In a predominantly Catholic country, the strong position of the Church may be the main reason why the Philippines, along with Vatican City, is one of the few sovereign states to prohibit divorce. While Vatican City has only 900 inhabitants, most people being members of the clergy, the Philippines is home to more than a hundred million people. The Philippines also recorded 431,972 marriages in 2019. Several previous policy attempts to legalize divorce, including the Divorce Act of 2019, remain unsuccessful due to strong traditional family norms in the Philippines. Those who oppose divorce see it as a threat to the sanctity of marriage, but the question remains: what is there to protect in an already broken relationship? The Church and her faithful, De Jesus argues, have the right to believe in the sanctity of marriage, but do not have the right to impose these beliefs on others who disagree. The state, she added, should view divorce not as a reprehensible sin, but as a civil right. “The state should recognize that if you have the right to enter into a contract, you have the right to leave it,” De Jesus said. One of the results of the Church`s opposition to divorce and its opposition to virtually all forms of contraception has been millions of “illegitimate” children. No one knows the number, but one study suggests that about 30% of births in the Philippines go unregistered, often due to the stigma of illegitimacy.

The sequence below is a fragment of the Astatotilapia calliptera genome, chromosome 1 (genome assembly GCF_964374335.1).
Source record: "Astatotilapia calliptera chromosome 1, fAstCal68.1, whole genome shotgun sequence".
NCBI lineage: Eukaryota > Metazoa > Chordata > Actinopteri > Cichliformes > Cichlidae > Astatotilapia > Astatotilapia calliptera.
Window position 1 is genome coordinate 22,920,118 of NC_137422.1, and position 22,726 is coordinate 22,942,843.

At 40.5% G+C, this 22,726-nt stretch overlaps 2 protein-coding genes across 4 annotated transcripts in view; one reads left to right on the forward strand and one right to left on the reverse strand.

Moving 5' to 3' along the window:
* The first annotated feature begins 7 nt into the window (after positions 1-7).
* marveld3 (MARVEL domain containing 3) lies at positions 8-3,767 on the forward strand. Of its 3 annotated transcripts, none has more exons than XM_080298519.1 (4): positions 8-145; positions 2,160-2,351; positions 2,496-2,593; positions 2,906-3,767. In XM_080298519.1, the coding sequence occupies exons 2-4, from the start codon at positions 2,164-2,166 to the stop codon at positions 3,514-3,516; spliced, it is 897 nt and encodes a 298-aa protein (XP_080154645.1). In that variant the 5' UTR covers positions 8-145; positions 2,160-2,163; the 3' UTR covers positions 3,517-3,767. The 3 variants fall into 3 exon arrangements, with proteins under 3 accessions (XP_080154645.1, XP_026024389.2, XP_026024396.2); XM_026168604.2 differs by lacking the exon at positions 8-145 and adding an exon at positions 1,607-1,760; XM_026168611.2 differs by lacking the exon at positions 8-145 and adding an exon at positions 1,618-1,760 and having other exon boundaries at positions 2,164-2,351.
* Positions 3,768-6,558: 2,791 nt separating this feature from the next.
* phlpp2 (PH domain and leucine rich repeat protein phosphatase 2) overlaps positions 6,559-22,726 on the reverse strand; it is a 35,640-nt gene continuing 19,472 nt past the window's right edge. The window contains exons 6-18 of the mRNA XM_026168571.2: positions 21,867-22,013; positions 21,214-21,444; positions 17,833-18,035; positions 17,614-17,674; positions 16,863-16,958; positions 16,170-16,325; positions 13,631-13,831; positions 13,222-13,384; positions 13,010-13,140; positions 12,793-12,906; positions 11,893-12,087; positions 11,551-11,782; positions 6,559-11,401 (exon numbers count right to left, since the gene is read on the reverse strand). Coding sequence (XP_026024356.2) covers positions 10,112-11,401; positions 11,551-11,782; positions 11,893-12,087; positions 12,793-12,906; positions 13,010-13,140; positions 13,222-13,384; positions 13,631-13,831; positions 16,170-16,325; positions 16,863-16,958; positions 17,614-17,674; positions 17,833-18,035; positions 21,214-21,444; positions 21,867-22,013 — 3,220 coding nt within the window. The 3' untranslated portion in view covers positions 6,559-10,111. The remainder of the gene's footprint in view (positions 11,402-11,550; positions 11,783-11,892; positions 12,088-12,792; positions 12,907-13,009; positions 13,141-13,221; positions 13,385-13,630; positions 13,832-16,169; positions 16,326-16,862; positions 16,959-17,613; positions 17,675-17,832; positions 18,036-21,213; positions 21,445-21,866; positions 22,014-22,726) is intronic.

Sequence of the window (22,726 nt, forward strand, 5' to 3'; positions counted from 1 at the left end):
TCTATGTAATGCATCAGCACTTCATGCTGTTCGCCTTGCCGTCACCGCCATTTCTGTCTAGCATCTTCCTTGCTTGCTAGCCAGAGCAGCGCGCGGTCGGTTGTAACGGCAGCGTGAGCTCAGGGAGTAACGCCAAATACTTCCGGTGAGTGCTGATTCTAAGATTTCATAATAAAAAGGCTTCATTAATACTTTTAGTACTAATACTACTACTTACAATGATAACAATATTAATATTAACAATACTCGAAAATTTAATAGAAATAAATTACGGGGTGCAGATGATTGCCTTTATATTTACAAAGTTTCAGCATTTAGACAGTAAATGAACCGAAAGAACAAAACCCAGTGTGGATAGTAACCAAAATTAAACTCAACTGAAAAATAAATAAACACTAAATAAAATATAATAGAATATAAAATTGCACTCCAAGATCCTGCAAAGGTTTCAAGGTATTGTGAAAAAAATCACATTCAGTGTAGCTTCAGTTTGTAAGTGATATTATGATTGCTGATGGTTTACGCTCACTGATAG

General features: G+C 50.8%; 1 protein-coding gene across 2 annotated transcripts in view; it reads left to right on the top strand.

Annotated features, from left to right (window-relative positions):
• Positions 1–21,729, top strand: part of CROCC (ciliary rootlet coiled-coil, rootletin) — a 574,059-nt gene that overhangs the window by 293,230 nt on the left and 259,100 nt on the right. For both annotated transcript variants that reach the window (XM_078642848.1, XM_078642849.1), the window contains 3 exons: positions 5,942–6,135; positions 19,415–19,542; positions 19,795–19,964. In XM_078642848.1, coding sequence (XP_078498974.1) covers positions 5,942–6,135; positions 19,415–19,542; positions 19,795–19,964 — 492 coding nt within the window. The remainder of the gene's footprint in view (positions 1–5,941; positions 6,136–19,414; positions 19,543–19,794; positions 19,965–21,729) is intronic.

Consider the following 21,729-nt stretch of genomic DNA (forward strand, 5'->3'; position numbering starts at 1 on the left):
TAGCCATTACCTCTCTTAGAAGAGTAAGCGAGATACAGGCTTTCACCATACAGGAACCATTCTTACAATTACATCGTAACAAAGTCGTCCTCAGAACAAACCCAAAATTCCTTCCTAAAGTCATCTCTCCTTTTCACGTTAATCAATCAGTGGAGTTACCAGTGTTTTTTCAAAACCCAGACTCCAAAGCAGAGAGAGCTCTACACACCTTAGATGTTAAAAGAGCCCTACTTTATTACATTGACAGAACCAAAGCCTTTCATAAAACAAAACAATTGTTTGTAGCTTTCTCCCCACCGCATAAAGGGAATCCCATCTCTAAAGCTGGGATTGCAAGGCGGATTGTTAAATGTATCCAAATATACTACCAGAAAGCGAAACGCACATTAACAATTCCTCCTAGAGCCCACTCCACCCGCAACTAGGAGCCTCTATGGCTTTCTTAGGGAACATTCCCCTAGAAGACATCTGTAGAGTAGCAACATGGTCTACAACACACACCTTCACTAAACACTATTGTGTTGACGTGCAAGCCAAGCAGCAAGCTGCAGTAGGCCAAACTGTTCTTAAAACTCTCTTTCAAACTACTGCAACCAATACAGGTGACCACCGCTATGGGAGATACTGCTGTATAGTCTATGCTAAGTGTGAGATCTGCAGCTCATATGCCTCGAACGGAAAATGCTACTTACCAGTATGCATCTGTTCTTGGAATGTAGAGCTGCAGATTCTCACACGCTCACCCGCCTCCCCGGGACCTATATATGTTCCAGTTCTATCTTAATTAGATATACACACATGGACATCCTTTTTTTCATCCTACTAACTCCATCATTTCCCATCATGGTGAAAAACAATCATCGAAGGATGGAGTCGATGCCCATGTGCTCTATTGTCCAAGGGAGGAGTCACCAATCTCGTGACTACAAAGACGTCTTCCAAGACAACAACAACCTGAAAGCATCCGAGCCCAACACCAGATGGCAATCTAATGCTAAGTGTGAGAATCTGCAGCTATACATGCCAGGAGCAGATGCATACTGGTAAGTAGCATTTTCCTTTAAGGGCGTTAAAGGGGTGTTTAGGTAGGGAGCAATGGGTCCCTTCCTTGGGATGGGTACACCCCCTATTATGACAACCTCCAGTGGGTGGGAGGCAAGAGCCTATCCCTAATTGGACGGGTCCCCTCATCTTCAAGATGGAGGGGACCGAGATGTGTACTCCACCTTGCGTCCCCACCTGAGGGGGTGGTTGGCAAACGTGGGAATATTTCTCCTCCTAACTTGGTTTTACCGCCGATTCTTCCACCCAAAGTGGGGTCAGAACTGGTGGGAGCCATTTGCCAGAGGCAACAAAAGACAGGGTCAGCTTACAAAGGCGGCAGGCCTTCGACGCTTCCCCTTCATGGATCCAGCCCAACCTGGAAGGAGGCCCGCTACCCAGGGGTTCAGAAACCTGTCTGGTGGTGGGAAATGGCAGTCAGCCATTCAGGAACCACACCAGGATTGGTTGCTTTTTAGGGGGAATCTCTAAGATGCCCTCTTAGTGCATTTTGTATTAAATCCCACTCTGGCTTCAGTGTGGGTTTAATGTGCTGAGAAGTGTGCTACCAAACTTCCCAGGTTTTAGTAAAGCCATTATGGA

This is not simply a legacy of colonialism or a reflection of Filipino piety. Compared to Mexico, another country long ruled by Spain and where four-fifths of the population considers themselves Catholic, the Philippines is tense. A constitutional amendment and new laws passed in 1974 guaranteed Mexicans access to contraceptives. Mexico City legalized civil partnerships for same-sex couples in 2006 and abortion in 2007. Since then, 17 other Mexican states have legalized same-sex marriage. Things relaxed a bit when Americans became the new colonial masters after the Spanish-American War of 1898. A 1917 law allowed divorce, but only for adultery, if committed by the wife, or for “cohabitation” on the part of the husband. The Japanese introduced modern divorce laws during their otherwise horrific occupation of the Philippines during World War II, but these were repealed and the old 1917 law was restored when U.S. General Douglas MacArthur returned in 1944.

Six years later, after the Philippines gained independence and the Church regained its authority, the 1917 law was repealed and divorce was banned altogether. If enough Filipinos publicly show that they support a divorce bill, populist Duterte could join. Some observers suspect that giving people what they want while giving the Church a black eye, could be a second that Duterte simply cannot resist. Annulment differs from divorce in that the parties must prove that the marriage was flawed from the beginning: that one or both were too young to marry (the minimum age in the Philippines is 18; for Muslim men it is 15, for girls “puberty”); appropriate parental consent has not been obtained; one of the parties was already married or suffering from an incurable sexually transmitted disease; or, more often, was “mentally incompetent” at the time of marriage.